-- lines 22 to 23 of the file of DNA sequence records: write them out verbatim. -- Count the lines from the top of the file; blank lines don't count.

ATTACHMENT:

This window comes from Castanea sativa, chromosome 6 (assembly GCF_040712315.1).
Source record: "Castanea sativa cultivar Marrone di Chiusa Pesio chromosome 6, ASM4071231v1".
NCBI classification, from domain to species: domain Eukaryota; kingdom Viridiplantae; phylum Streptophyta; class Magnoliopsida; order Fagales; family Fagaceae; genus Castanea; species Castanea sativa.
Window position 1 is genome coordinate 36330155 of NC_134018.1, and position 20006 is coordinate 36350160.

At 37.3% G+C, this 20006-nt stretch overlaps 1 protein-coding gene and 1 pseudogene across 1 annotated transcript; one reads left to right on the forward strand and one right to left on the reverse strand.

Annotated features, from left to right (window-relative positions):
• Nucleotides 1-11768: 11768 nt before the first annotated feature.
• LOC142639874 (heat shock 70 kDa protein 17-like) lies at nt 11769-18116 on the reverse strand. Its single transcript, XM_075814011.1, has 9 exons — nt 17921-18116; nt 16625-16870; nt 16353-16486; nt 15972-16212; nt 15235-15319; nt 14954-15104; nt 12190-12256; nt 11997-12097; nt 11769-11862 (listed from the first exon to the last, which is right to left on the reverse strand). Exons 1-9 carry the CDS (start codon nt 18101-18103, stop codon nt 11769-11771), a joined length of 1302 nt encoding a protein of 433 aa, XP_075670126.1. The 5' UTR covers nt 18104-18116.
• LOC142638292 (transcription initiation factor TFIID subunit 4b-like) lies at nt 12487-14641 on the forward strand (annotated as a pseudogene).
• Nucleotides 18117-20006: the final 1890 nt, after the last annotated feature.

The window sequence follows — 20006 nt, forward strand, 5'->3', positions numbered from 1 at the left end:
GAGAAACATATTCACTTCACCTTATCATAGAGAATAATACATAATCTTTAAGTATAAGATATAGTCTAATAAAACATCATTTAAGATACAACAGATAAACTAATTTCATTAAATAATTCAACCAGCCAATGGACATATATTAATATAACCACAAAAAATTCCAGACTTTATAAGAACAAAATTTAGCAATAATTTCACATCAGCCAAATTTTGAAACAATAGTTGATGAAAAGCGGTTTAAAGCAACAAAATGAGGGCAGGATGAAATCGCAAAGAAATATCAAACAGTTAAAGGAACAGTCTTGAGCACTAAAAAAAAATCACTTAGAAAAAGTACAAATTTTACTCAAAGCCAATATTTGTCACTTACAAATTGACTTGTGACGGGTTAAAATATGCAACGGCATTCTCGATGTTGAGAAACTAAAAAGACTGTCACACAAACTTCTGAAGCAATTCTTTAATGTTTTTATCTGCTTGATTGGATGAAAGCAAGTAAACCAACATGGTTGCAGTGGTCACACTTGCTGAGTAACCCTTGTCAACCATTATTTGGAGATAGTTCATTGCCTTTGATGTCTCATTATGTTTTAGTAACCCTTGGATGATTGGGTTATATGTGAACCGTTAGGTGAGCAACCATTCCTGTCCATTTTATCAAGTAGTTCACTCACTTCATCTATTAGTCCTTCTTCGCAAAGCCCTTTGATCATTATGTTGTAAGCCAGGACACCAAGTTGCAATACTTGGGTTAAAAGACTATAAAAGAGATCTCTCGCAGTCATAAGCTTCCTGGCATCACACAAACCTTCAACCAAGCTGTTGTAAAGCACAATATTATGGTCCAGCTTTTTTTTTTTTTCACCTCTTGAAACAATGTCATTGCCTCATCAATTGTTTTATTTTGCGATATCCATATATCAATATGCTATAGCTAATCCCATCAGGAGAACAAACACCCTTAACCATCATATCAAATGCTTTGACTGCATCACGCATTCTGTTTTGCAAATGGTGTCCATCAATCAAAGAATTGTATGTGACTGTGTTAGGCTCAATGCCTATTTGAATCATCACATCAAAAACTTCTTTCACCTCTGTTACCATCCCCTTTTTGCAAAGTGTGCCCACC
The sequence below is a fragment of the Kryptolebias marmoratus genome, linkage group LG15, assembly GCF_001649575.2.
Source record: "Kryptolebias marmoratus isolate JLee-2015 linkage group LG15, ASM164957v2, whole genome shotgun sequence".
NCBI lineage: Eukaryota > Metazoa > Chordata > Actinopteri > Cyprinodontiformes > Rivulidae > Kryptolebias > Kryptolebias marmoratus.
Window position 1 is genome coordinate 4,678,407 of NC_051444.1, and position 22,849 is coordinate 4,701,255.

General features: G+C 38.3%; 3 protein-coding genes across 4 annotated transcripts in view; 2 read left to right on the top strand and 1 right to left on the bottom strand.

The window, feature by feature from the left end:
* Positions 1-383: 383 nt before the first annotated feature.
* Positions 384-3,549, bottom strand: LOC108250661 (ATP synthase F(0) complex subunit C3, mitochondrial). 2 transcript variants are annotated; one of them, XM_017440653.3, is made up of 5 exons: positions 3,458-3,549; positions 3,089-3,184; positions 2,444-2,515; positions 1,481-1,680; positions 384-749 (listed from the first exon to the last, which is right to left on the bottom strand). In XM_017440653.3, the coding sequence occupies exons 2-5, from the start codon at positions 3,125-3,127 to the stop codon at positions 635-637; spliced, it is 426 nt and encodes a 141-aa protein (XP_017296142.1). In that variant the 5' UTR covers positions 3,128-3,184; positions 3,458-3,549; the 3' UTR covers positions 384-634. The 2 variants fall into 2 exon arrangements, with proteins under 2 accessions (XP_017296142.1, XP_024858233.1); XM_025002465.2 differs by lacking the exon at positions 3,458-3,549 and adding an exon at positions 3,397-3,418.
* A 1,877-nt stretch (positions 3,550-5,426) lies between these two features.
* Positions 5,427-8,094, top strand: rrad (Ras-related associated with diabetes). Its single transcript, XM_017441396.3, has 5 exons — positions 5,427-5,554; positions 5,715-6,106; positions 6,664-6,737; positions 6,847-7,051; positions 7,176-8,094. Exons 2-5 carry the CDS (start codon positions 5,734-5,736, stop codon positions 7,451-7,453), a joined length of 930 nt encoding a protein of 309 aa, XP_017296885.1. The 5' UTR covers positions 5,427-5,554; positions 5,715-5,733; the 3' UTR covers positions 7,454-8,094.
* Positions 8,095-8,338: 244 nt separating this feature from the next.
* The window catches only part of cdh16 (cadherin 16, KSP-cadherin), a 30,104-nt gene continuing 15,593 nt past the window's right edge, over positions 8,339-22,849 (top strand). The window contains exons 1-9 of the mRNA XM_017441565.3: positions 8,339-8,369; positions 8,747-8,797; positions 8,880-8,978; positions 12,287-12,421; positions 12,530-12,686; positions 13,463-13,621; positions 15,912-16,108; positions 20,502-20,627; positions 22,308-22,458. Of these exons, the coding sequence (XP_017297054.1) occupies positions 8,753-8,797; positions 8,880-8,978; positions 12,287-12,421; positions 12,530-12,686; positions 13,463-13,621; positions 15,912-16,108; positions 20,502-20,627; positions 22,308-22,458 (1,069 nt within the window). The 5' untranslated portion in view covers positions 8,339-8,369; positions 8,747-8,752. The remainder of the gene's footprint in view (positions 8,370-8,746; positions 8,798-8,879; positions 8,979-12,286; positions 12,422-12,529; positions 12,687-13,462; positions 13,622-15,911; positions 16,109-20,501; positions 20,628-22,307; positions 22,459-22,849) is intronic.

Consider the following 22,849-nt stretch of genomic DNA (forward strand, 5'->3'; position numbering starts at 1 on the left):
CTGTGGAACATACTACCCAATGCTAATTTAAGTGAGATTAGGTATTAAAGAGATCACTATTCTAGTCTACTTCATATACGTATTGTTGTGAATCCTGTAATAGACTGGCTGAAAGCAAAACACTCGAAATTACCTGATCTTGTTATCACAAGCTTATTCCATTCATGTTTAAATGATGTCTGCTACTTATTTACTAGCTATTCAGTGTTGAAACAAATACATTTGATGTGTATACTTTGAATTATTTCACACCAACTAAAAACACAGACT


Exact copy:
* Positions 5,427-8,094, top strand: rrad (Ras-related associated with diabetes). Its single transcript, XM_017441396.3, has 5 exons — positions 5,427-5,554; positions 5,715-6,106; positions 6,664-6,737; positions 6,847-7,051; positions 7,176-8,094. Exons 2-5 carry the CDS (start codon positions 5,734-5,736, stop codon positions 7,451-7,453), a joined length of 930 nt encoding a protein of 309 aa, XP_017296885.1. The 5' UTR covers positions 5,427-5,554; positions 5,715-5,733; the 3' UTR covers positions 7,454-8,094.
* Positions 8,095-8,338: 244 nt separating this feature from the next.